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Apr 6, 2019

27th European Congress of Psychiatry

03 - CRIMINAL THINKING STYLE AMONG CHRONIC HOSPITALIZED SCHIZOPHRENIC PATIENTS

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Schizophrenia

Criminal thinking

Aggression

PICTS

Forensic

Forensic Psychiatry

Abstract

Abstract

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Keywords

Schizophrenia

Criminal thinking

Aggression

PICTS

Forensic

Forensic Psychiatry

Abstract

Background: Literature shows higher frequency of aggression and criminal activity among psychiatric patients during periods of active or untreated psychosis, compared to normal population. Authors suggested emotional recognition deficit, co morbid substance abuse and poor compliance with medication. The construct of criminal thinking style reflects a tendency to adopt a specific relevant cognitive bias. Our study aims at assessing criminal thinking style among patients with chronic schizophrenia with or without criminal record Methods: Sixty male chronic schizophrenic patients were recruited from an inpatient hospital setting, thirty with criminal records and thirty without any criminal history. Patients with cognitive impairment, thyroid or supra renal glands dysfunction and co-morbid drug abuse were excluded. All subjects were subjected to Brief Psychiatric Rating Scale BPRS for assessing the severity of psychotic symptoms. Criminal thinking was assessed using the short version of Psychological Inventory of Criminal Thinking Styles PICTS. The short version of PICTS is a 35-item, self-report measure, designed to assess thought patterns that are associated with criminal behavior. Severity of criminal thinking is determined by calculating T-scores from the initial raw scores as follows: low (< 40), average (≥40, <60), high/Clinically Significant (≥60, <70), and very high (≥ 70). Results were compared to a group of matching healthy control males. Results: Moderate correlation was found between the severity of psychotic symptoms and severity of criminal thinking, in addition to significantly higher general initial raw score of PICTS among schizophrenic patients without criminal records, unlike the second group, which could be attributed to the fact that patients in the later group were hospitalized for longer periods within a structured health care setting. Conclusion: Compliance with treatment and hospitalization settings may contribute to decrease criminal bias style of thinking among male patients with chronic schizophrenia. This implies the necessity of the presence in a well-controlled treatment setting to achieve lower criminal thinking bias and hence predict the outcome after discharge.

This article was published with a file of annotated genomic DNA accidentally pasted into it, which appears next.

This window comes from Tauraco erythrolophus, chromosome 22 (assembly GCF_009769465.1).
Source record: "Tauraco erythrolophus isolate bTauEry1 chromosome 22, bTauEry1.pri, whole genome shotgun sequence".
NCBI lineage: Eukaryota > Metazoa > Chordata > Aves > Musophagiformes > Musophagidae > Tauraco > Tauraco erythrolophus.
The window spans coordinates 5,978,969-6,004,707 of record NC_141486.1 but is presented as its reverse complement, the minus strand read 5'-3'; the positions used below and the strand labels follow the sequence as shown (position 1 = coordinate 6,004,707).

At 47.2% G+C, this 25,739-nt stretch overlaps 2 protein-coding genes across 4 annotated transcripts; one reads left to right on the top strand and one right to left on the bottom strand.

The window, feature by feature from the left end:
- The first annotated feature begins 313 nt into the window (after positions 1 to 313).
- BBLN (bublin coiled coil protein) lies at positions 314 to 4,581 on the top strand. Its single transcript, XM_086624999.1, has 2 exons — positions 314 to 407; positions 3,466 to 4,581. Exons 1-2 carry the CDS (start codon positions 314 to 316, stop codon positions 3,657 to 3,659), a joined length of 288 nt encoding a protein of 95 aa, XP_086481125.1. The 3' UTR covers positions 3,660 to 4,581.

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© Copyright 2019 Morressier GmbH.
All rights reserved.